Julie Gerberding was a panelist on the Forum’s discussion about Breakthroughs in Disease Treatment.
In her six years as the first woman director of the Centers for Disease Control and Prevention (CDC), Julie Louise Gerberding, M.D., M.P.H. guided the nation’s leading health protection agency through an era of rapid growth, globalization and innovative transformation.
The AIDS epidemic in the early 1980s placed Gerberding on the front lines of HIV care at the University of California at San Francisco (UCSF), leading her to pioneer research in preventing occupational HIV transmission. She joined CDC in 1998 as director of the Division of Healthcare Quality Promotion where she led patient safety programs and national efforts to combat infections and antimicrobial resistance in healthcare settings. It was her timely and commanding response to the anthrax bioterrorism events in 2001, however, that led to her appointment as CDC director in July 2002.
From then until January 2009, Gerberding oversaw a $10 billion budget that supported a workforce of 15,000 people in more than 45 countries during a dramatic expansion of CDC’s portfolio to encompass preparedness and response to bioterrorism, pandemics and other emerging global health threats. In addition, she led a strategic restructuring of CDC to develop new national scientific centers for research in health marketing, public health informatics and zoonotic diseases and implemented a $1.6 billion capital improvement program. Together with state and local public health and private sector partners, Gerberding helped launch the “Alliance to Make US Healthiest,” a grass roots social movement to expand health system reform efforts to emphasize health promotion and prevention.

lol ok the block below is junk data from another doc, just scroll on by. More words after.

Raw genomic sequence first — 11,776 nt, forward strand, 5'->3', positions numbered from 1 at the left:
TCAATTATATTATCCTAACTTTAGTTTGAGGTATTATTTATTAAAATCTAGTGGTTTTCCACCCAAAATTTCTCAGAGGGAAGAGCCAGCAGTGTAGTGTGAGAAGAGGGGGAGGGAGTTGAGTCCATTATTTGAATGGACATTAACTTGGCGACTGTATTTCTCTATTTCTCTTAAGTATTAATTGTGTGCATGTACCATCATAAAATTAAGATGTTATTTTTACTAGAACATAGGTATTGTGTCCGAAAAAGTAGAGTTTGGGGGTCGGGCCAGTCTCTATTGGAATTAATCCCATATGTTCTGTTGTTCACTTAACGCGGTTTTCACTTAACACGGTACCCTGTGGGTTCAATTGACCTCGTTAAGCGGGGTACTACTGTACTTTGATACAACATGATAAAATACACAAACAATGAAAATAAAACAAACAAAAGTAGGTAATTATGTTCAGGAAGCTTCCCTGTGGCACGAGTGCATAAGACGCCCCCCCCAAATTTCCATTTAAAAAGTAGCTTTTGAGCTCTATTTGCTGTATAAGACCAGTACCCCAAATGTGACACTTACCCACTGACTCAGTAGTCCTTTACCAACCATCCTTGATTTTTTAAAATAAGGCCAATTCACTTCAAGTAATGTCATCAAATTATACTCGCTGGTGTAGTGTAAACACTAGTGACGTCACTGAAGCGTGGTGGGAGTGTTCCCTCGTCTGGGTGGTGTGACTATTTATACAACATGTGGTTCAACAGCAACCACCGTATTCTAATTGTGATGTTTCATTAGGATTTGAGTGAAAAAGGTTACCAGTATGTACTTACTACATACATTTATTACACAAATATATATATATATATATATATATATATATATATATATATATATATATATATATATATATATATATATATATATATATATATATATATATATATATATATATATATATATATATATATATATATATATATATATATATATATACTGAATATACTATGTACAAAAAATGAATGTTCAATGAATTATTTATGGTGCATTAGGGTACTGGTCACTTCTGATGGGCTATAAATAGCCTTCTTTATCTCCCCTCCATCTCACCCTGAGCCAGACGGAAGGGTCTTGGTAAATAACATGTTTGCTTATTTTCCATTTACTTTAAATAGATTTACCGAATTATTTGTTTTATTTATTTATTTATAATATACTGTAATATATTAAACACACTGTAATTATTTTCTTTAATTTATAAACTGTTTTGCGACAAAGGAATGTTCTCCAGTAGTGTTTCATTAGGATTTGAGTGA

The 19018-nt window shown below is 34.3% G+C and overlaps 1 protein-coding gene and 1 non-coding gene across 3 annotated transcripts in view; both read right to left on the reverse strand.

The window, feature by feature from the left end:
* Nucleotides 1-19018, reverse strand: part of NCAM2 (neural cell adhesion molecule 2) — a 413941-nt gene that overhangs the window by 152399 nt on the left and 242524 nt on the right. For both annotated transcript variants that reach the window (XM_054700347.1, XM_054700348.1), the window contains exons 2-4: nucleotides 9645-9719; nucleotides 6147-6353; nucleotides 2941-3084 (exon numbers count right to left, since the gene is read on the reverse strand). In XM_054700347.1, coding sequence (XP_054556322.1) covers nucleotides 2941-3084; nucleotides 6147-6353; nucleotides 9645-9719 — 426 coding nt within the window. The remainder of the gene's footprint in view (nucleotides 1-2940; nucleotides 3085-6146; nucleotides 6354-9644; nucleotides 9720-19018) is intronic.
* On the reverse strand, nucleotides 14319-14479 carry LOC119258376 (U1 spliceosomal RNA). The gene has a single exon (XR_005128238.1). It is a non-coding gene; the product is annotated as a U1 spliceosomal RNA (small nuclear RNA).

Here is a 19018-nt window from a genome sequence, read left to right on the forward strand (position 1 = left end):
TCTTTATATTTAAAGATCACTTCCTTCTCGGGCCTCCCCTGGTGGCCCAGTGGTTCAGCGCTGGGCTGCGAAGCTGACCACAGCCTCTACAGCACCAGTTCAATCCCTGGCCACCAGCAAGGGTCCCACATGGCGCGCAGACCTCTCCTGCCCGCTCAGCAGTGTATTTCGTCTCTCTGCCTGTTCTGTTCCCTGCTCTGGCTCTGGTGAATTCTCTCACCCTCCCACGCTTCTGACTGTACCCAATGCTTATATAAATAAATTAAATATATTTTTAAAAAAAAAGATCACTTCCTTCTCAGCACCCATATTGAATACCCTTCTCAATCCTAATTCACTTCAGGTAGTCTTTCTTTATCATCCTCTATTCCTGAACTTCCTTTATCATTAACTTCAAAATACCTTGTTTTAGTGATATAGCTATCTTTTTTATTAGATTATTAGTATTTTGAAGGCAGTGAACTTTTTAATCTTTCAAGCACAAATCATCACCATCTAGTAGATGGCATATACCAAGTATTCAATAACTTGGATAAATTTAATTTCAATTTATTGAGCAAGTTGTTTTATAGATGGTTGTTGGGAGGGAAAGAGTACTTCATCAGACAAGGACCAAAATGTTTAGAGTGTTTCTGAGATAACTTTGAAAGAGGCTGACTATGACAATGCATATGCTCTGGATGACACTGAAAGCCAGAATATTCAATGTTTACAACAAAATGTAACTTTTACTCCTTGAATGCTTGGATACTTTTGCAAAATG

After graduating magna cum laude in Chemistry and Biology and then earning her Doctor of Medicine degree at Case Western Reserve University, Gerberding completed her residency in Internal Medicine at UCSF. She served as chief medical resident before completing her fellowship in Clinical Pharmacology and Infectious Diseases there and then went on to obtain her Master of Public Health degree at the University of California, Berkeley. She is currently an associate professor of Medicine at UCSF and a clinical professor of Medicine at Emory University and continues to provide care for patients at San Francisco General Hospital.
Gerberding’s accomplishments as a public health scientist, innovator and communicator have earned her numerous leadership awards and accolades. She is an elected member of both the Institute of Medicine and the National Academy of Public Administration. In 2005, TIME magazine named her as one of the “100 Most Influential People in the World” for her leadership in modernizing CDC in the face of unprecedented health threats like bioterrorism and SARS. Forbes magazine listed her among the “100 Most Powerful Women in the World” each year from 2005 to 2008, a testament to her leadership of CDC’s global expansion. Gerberding also received the “Surgeon General’s Medallion”, the highest honor bestowed by the United States Public Health Service, for actions of exceptional achievement for the cause of public health and medicine.